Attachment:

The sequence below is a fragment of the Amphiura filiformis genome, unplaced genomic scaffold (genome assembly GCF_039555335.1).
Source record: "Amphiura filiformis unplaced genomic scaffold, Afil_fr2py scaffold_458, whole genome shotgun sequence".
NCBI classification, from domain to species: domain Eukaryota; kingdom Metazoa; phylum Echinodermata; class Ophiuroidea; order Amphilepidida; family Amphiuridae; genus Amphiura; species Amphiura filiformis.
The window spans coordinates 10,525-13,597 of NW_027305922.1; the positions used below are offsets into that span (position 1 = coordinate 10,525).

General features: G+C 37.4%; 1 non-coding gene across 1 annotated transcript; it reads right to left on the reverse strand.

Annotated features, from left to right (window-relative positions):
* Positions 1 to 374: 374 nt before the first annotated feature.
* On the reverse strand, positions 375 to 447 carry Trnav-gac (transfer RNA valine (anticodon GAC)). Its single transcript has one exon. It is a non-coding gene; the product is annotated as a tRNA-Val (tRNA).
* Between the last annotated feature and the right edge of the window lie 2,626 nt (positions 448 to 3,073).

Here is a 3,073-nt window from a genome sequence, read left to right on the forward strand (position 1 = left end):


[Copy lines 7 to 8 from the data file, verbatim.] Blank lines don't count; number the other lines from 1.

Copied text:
* Positions 1 to 374: 374 nt before the first annotated feature.
* On the reverse strand, positions 375 to 447 carry Trnav-gac (transfer RNA valine (anticodon GAC)). Its single transcript has one exon. It is a non-coding gene; the product is annotated as a tRNA-Val (tRNA).